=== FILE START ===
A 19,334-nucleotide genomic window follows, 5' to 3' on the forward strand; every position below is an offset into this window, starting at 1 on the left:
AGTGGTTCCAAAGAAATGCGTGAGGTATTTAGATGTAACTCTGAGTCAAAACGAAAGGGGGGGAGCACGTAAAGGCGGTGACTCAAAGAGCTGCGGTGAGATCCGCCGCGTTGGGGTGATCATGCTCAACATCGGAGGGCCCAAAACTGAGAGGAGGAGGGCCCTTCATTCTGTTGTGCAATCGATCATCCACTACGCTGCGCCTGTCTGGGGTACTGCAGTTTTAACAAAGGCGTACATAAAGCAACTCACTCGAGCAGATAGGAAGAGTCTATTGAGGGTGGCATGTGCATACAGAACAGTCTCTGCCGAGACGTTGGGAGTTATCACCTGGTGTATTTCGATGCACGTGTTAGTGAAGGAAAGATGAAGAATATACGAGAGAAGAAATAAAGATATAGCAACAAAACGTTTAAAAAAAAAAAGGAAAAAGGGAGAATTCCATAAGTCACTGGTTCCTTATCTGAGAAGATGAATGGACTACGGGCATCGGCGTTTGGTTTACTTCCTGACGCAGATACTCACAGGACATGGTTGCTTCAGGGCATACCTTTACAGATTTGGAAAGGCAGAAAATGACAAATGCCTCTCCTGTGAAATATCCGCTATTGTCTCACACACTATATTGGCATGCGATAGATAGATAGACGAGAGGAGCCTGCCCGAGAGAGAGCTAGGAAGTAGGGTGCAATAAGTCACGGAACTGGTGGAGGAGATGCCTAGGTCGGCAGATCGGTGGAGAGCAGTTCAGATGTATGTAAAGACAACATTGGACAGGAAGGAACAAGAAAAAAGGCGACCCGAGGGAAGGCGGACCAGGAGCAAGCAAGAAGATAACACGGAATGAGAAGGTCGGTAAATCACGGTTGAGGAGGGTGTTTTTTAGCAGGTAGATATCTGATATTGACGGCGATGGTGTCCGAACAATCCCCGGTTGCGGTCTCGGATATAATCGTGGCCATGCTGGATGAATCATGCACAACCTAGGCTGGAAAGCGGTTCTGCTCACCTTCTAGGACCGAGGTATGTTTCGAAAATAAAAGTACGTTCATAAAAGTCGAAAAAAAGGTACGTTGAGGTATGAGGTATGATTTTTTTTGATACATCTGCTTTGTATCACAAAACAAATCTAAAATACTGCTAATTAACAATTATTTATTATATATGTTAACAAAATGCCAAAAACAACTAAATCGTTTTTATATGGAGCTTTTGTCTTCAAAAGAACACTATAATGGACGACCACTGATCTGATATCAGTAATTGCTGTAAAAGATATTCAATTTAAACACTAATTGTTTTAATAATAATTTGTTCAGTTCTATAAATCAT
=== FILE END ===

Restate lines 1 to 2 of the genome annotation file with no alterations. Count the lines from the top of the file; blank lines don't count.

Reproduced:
A 19,334-nucleotide genomic window follows, 5' to 3' on the forward strand; every position below is an offset into this window, starting at 1 on the left:
AGTGGTTCCAAAGAAATGCGTGAGGTATTTAGATGTAACTCTGAGTCAAAACGAAAGGGGGGGAGCACGTAAAGGCGGTGACTCAAAGAGCTGCGGTGAGATCCGCCGCGTTGGGGTGATCATGCTCAACATCGGAGGGCCCAAAACTGAGAGGAGGAGGGCCCTTCATTCTGTTGTGCAATCGATCATCCACTACGCTGCGCCTGTCTGGGGTACTGCAGTTTTAACAAAGGCGTACATAAAGCAACTCACTCGAGCAGATAGGAAGAGTCTATTGAGGGTGGCATGTGCATACAGAACAGTCTCTGCCGAGACGTTGGGAGTTATCACCTGGTGTATTTCGATGCACGTGTTAGTGAAGGAAAGATGAAGAATATACGAGAGAAGAAATAAAGATATAGCAACAAAACGTTTAAAAAAAAAAAGGAAAAAGGGAGAATTCCATAAGTCACTGGTTCCTTATCTGAGAAGATGAATGGACTACGGGCATCGGCGTTTGGTTTACTTCCTGACGCAGATACTCACAGGACATGGTTGCTTCAGGGCATACCTTTACAGATTTGGAAAGGCAGAAAATGACAAATGCCTCTCCTGTGAAATATCCGCTATTGTCTCACACACTATATTGGCATGCGATAGATAGATAGACGAGAGGAGCCTGCCCGAGAGAGAGCTAGGAAGTAGGGTGCAATAAGTCACGGAACTGGTGGAGGAGATGCCTAGGTCGGCAGATCGGTGGAGAGCAGTTCAGATGTATGTAAAGACAACATTGGACAGGAAGGAACAAGAAAAAAGGCGACCCGAGGGAAGGCGGACCAGGAGCAAGCAAGAAGATAACACGGAATGAGAAGGTCGGTAAATCACGGTTGAGGAGGGTGTTTTTTAGCAGGTAGATATCTGATATTGACGGCGATGGTGTCCGAACAATCCCCGGTTGCGGTCTCGGATATAATCGTGGCCATGCTGGATGAATCATGCACAACCTAGGCTGGAAAGCGGTTCTGCTCACCTTCTAGGACCGAGGTATGTTTCGAAAATAAAAGTACGTTCATAAAAGTCGAAAAAAAGGTACGTTGAGGTATGAGGTATGATTTTTTTTGATACATCTGCTTTGTATCACAAAACAAATCTAAAATACTGCTAATTAACAATTATTTATTATATATGTTAACAAAATGCCAAAAACAACTAAATCGTTTTTATATGGAGCTTTTGTCTTCAAAAGAACACTATAATGGACGACCACTGATCTGATATCAGTAATTGCTGTAAAAGATATTCAATTTAAACACTAATTGTTTTAATAATAATTTGTTCAGTTCTATAAATCAT